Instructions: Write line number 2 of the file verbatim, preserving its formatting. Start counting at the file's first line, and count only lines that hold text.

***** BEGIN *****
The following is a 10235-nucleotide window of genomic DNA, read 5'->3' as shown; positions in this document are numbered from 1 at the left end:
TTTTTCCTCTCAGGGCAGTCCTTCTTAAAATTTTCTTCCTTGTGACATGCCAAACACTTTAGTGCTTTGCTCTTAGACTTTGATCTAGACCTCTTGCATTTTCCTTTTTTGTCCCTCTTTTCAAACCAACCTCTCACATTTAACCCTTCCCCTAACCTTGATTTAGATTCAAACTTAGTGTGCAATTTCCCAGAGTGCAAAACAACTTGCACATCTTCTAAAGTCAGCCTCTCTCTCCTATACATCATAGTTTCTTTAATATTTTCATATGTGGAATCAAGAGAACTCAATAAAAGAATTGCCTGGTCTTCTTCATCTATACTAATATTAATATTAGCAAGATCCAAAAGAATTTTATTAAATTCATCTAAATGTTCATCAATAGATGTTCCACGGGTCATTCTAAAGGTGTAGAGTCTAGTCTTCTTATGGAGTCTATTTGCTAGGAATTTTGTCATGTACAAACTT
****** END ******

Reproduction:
TTTTTCCTCTCAGGGCAGTCCTTCTTAAAATTTTCTTCCTTGTGACATGCCAAACACTTTAGTGCTTTGCTCTTAGACTTTGATCTAGACCTCTTGCATTTTCCTTTTTTGTCCCTCTTTTCAAACCAACCTCTCACATTTAACCCTTCCCCTAACCTTGATTTAGATTCAAACTTAGTGTGCAATTTCCCAGAGTGCAAAACAACTTGCACATCTTCTAAAGTCAGCCTCTCTCTCCTATACATCATAGTTTCTTTAATATTTTCATATGTGGAATCAAGAGAACTCAATAAAAGAATTGCCTGGTCTTCTTCATCTATACTAATATTAATATTAGCAAGATCCAAAAGAATTTTATTAAATTCATCTAAATGTTCATCAATAGATGTTCCACGGGTCATTCTAAAGGTGTAGAGTCTAGTCTTCTTATGGAGTCTATTTGCTAGGAATTTTGTCATGTACAAACTT